Much of the population of Grenoble immediately showed their support for
the hanging village, and the Paul Mistral Park rebels, fortified with a
large stock of supplies and smiles, stayed up despite the cold. No matter
what the cost, they are committed to resist eviction and to prevent the
“authorities” from coming to dislodge them from their trees. Thanks to
the support of the people on the ground, attempts to erect metal barriers
around the Park were foiled for several days in a row, in December.
Technically as well as politically, the eviction of the tree-sitters may
turn out to be very tricky for the Grenoble police and elected officials.
It is important to note, also, that this action is occurring within a
context of multiple space occupations in Grenoble, including many squats
that are full of activities, the university last December, and the Rio
Theatre, which was occupied for several weeks by the actors and technical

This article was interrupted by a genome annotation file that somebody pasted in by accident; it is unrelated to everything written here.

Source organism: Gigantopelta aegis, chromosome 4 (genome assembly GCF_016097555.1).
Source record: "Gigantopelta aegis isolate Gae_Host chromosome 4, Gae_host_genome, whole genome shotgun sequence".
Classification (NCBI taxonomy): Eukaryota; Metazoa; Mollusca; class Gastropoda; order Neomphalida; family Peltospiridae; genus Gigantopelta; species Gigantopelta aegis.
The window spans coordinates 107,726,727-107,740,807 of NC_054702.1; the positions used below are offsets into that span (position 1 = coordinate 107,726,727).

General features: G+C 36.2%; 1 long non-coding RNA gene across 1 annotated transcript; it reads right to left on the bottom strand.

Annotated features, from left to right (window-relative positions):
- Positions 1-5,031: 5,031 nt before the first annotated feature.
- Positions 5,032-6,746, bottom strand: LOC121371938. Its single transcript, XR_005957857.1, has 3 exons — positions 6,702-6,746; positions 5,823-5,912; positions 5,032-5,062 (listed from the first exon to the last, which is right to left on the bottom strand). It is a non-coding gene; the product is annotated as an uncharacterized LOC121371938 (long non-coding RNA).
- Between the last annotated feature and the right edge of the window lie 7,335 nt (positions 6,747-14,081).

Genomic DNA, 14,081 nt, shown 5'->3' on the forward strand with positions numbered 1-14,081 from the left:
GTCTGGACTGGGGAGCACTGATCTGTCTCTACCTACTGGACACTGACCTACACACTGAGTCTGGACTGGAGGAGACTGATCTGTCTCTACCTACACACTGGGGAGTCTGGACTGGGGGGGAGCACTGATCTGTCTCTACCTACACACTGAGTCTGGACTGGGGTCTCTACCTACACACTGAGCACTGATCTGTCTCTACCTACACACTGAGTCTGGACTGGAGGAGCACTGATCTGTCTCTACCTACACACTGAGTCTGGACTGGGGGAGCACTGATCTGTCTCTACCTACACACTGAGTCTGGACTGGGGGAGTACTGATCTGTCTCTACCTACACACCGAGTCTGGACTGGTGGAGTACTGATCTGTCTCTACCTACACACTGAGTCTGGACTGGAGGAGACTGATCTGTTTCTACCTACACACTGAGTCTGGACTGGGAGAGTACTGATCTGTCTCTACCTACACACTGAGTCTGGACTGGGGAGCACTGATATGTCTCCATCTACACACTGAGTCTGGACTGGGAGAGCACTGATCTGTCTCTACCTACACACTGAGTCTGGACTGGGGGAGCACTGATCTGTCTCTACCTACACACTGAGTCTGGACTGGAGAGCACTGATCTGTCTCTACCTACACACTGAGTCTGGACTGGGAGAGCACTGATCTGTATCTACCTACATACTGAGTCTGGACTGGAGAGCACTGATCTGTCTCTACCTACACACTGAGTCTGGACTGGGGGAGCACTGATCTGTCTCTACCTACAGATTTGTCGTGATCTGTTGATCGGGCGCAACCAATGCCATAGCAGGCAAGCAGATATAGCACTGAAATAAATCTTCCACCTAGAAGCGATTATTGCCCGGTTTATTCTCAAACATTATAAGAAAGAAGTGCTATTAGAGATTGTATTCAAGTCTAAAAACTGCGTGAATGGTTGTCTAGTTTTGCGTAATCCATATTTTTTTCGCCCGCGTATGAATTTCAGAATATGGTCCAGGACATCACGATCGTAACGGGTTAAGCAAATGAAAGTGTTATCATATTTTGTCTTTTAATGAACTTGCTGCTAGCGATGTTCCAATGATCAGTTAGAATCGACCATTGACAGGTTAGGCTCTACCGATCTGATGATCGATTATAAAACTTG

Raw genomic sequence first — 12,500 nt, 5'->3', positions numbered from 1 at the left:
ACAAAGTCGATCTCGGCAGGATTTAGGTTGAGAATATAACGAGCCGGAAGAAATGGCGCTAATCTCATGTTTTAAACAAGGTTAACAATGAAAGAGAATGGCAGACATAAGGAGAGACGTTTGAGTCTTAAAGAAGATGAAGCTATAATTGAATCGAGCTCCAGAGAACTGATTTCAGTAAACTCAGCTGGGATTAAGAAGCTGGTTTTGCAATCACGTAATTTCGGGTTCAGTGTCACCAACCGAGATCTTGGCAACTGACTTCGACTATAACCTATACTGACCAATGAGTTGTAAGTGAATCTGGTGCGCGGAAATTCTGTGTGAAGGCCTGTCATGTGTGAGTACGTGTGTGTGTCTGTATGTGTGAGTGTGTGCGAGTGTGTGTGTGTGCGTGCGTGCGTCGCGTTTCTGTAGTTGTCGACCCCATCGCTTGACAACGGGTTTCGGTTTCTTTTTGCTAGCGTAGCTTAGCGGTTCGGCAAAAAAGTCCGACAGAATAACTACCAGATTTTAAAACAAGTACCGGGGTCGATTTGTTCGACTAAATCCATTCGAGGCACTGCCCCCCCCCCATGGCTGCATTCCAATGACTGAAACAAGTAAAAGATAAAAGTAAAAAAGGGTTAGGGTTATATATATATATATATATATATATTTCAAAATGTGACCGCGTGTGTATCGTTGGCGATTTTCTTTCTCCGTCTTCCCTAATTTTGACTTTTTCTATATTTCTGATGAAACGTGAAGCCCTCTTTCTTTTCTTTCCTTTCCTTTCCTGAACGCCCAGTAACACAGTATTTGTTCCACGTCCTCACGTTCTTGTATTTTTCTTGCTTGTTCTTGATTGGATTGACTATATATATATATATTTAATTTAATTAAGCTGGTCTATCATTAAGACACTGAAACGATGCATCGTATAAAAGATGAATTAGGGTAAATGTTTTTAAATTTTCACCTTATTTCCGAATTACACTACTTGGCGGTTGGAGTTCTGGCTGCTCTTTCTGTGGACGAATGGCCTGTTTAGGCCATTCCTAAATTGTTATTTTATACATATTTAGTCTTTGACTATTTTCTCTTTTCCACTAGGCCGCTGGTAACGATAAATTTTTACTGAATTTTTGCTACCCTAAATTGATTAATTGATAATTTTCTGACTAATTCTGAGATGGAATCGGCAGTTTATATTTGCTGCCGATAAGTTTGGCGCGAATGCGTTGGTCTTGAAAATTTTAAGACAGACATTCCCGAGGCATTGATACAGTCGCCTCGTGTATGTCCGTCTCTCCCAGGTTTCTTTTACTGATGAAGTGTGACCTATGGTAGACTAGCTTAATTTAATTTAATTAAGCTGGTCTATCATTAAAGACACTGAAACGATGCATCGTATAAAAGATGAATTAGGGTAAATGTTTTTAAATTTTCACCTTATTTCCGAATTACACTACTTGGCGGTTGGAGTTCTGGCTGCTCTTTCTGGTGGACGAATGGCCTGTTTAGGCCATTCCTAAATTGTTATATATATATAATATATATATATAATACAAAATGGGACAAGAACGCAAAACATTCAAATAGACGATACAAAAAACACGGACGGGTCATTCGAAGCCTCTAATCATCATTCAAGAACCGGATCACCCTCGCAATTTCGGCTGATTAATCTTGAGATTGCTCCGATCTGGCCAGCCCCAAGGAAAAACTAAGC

Nevertheless, the mayor’s office has already started proceedings within
the Administrative Courts to evict the Paul Mistral Park tree-sitters.
The mayor has, however, declared that he would respect the “Christmas
truce”(?). All the same, the eviction may take place in the weeks just
after the holidays. The tree-sitters are therefore calling for many
people to come and support, whether or not they are experienced in
climbing and action camps (there’s room for everybody) and is also looking
for various equipment. One of the possibilities being, of course, to join
them for a few days, a few weeks, or until the eviction, to make the Park
occupation more widespread.

The future and the possibility to make the mayor bend will depend in part